Eating High Ultra-processed Foods Linked With Earlier Deaths: Study


DLHA Staff reporter


WEDNESDAY, July 1, 2024 – Adding to what is already known, a new study has warned that people who eat more ultra-processed foods are more likely to die earlier, particularly from heart disease or diabetes but not cancer.


For clarity, examples of ultra-processed foods include soft drinks, energy drinks, candy, bread, potato chips, packaged baked goods, sugary breakfast cereals, sandwich meat slices and most ready-to-eat products.


Ultra-processed foods are mostly made from extracted whole foods, like saturated fats, starches, and added sugars. They are low in fibre and protein but high in calories and contain a wide variety of additives, colorants, stabilisers, and preservatives to make them tastier, attractive and have longer shelf life.


For the study, researchers including Erikka Loftfield, Ph.D., M.P.H., based at the Division of Cancer Epidemiology and Genetics, US National Cancer Institute, examined data collected during the mid-1990s from more than 540,000 people ages 50 to 71 regarding their eating habits and their health. Majority of the participants have since died as at the time of the report


During an average 23-year follow up, researchers found that older adults who consume higher amounts of ultra-processed foods are about 10% more likely to die than those who eat less processed foods.


When the study adjusted for other health risk factors, researchers still found that people who consumed the highest levels of ultra-processed food were more likely to die early than people who ate the least.


So what lessons can be learnt from this and similar studies?


Although observational studies that look at past records like the current one cannot claim to show direct proof of cause and effect; when the study findings are taken together with other numerous evidence-based studies on the subject matter, it does confirm that a strong association exists between eating diets rich in ultra-processed foods and a high risk of dying early from heart diseases, stroke and diabetes.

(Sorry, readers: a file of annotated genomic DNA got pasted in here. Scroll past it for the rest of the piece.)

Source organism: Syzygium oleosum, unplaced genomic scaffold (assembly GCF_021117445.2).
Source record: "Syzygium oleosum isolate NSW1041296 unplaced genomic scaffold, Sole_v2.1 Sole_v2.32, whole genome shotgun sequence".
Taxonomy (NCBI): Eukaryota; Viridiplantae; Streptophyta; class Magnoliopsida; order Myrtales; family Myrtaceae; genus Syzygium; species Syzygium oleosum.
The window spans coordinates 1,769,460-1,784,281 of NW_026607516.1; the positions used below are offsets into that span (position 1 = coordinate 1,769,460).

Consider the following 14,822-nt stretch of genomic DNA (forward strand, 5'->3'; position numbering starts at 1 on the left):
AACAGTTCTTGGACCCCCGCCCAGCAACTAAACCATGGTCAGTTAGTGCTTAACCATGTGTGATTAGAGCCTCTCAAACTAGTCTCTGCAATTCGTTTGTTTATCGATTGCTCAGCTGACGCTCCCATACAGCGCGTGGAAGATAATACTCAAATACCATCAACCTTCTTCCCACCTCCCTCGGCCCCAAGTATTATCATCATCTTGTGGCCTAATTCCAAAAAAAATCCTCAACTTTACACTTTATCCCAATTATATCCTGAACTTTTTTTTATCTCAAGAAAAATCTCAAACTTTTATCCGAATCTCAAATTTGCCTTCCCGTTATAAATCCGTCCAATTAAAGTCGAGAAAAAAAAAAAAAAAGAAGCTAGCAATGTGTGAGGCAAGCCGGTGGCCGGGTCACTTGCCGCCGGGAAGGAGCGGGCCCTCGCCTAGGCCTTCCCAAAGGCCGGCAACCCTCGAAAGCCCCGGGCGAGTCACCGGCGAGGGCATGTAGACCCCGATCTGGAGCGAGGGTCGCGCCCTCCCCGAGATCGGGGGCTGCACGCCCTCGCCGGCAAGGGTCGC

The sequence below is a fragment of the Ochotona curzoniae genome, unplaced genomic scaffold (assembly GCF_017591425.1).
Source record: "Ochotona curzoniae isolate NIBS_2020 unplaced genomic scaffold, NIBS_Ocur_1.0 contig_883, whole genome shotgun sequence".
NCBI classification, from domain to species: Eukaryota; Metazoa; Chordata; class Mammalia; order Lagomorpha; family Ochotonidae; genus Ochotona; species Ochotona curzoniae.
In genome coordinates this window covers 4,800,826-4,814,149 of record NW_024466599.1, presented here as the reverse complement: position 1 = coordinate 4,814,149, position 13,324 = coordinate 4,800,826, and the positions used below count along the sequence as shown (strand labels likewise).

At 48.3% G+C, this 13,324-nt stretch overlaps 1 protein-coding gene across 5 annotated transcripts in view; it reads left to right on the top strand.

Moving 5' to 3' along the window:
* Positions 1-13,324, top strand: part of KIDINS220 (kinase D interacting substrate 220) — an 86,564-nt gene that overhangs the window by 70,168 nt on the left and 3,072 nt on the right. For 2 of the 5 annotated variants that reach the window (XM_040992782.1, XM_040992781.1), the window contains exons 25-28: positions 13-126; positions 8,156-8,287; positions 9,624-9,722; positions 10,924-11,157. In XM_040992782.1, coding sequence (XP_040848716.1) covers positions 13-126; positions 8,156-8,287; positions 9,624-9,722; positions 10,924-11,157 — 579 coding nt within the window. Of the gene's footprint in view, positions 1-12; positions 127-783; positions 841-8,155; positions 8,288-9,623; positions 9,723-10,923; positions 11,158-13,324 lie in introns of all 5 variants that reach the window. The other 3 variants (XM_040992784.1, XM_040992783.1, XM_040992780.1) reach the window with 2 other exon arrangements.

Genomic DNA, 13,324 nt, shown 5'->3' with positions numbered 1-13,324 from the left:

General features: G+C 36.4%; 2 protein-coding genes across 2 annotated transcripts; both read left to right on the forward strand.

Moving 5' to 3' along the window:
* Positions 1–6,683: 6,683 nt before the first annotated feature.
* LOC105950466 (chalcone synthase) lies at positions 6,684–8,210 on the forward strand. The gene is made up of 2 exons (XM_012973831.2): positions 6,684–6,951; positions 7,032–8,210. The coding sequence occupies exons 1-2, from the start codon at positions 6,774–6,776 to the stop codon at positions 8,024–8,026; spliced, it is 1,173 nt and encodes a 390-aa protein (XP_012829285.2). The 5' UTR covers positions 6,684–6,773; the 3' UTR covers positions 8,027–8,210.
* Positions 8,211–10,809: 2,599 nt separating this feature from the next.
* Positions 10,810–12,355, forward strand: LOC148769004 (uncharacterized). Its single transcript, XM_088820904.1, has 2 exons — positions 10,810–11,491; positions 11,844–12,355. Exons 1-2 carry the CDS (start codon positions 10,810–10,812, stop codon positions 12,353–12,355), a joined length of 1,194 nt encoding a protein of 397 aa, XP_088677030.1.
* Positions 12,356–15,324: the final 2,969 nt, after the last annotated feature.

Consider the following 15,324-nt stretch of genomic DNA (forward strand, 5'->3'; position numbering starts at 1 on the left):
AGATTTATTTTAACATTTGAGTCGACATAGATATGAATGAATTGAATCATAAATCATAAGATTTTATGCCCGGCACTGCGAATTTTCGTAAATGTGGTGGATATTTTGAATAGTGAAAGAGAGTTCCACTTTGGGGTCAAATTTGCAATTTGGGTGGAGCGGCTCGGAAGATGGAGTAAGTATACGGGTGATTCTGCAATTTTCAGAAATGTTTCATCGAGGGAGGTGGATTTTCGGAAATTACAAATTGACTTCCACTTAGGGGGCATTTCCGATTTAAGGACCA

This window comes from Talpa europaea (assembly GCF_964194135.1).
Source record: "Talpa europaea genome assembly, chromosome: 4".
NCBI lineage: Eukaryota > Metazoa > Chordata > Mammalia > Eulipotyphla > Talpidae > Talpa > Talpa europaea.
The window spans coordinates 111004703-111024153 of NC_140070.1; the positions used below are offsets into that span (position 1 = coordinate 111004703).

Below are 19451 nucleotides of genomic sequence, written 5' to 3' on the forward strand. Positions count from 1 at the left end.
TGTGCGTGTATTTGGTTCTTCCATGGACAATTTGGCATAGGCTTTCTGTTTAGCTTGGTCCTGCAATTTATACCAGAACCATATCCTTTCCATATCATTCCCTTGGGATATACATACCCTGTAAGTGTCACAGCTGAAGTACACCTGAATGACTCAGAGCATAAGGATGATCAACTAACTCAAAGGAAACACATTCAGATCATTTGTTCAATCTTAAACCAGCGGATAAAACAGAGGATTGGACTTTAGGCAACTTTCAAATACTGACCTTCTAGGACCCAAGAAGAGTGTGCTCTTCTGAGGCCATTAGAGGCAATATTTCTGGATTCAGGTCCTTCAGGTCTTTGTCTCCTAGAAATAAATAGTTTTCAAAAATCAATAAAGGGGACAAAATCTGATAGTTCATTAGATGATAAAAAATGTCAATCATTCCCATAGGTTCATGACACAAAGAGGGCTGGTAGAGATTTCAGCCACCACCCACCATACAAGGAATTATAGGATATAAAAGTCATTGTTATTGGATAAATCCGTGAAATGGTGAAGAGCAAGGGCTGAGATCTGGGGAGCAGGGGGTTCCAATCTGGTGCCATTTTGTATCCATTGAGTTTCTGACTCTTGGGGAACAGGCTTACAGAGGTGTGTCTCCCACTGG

On the other hand, diets rich in fruits, vegetables and minimally processed foods, support good heart and general health, plus longevity.


Note: Study findings presented at meeting of professional association are to be considered preliminary until published in a peer-reviewed journal.


Source: American Society for Nutrition, news release, June 30, 2024




Top 10 heart healthy African foods

African Foods That Promote Brain Health

African Foods That Are Rich in Vitamins

Best African Foods to Lower Your Blood Pressure




Published: July 3, 2024

© 2024. Datelinehealth Africa Inc. All rights reserved.

Permission is given to copy, use and share content for non-commercial purposes without alteration or modification and subject to attribution as to source.




DATELINEHEALTH AFRICA INC., is a digital publisher for informational and educational purposes and does not offer personal medical care and advice. If you have a medical problem needing routine or emergency attention, call your doctor or local emergency services immediately, or visit the nearest emergency room or the nearest hospital. You should consult your professional healthcare provider before starting any nutrition, diet, exercise, fitness, medical or wellness program mentioned or referenced in the DatelinehealthAfrica website. Click here for more disclaimer notice.

Untitled Document